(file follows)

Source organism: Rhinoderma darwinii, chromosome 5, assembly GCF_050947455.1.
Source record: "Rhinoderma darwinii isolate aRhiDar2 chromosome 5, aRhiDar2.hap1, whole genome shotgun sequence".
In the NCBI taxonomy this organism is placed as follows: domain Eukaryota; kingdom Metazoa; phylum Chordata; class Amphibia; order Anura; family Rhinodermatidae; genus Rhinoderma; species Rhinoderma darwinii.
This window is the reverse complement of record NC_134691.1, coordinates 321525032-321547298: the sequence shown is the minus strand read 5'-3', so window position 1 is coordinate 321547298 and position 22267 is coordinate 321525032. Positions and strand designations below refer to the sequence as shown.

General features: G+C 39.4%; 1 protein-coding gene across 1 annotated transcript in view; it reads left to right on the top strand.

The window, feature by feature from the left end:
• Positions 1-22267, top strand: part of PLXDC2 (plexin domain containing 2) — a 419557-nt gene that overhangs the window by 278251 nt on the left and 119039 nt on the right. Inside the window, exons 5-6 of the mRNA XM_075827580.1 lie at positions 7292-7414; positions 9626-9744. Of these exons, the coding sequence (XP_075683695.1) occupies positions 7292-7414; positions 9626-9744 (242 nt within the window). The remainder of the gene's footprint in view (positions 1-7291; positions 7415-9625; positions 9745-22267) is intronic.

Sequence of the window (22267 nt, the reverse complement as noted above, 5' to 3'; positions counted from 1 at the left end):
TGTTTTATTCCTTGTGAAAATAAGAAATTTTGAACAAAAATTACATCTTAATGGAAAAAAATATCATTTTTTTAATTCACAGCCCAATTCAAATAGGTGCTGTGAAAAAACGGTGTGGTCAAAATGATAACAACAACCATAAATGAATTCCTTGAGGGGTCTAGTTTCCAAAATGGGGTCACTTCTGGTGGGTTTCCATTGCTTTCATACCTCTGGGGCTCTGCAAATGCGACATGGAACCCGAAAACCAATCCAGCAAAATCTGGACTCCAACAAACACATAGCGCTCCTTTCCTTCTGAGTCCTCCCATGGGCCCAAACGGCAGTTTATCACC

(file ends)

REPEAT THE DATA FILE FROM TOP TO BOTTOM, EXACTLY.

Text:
Source organism: Rhinoderma darwinii, chromosome 5, assembly GCF_050947455.1.
Source record: "Rhinoderma darwinii isolate aRhiDar2 chromosome 5, aRhiDar2.hap1, whole genome shotgun sequence".
In the NCBI taxonomy this organism is placed as follows: domain Eukaryota; kingdom Metazoa; phylum Chordata; class Amphibia; order Anura; family Rhinodermatidae; genus Rhinoderma; species Rhinoderma darwinii.
This window is the reverse complement of record NC_134691.1, coordinates 321525032-321547298: the sequence shown is the minus strand read 5'-3', so window position 1 is coordinate 321547298 and position 22267 is coordinate 321525032. Positions and strand designations below refer to the sequence as shown.

General features: G+C 39.4%; 1 protein-coding gene across 1 annotated transcript in view; it reads left to right on the top strand.

The window, feature by feature from the left end:
• Positions 1-22267, top strand: part of PLXDC2 (plexin domain containing 2) — a 419557-nt gene that overhangs the window by 278251 nt on the left and 119039 nt on the right. Inside the window, exons 5-6 of the mRNA XM_075827580.1 lie at positions 7292-7414; positions 9626-9744. Of these exons, the coding sequence (XP_075683695.1) occupies positions 7292-7414; positions 9626-9744 (242 nt within the window). The remainder of the gene's footprint in view (positions 1-7291; positions 7415-9625; positions 9745-22267) is intronic.

Sequence of the window (22267 nt, the reverse complement as noted above, 5' to 3'; positions counted from 1 at the left end):
TGTTTTATTCCTTGTGAAAATAAGAAATTTTGAACAAAAATTACATCTTAATGGAAAAAAATATCATTTTTTTAATTCACAGCCCAATTCAAATAGGTGCTGTGAAAAAACGGTGTGGTCAAAATGATAACAACAACCATAAATGAATTCCTTGAGGGGTCTAGTTTCCAAAATGGGGTCACTTCTGGTGGGTTTCCATTGCTTTCATACCTCTGGGGCTCTGCAAATGCGACATGGAACCCGAAAACCAATCCAGCAAAATCTGGACTCCAACAAACACATAGCGCTCCTTTCCTTCTGAGTCCTCCCATGGGCCCAAACGGCAGTTTATCACC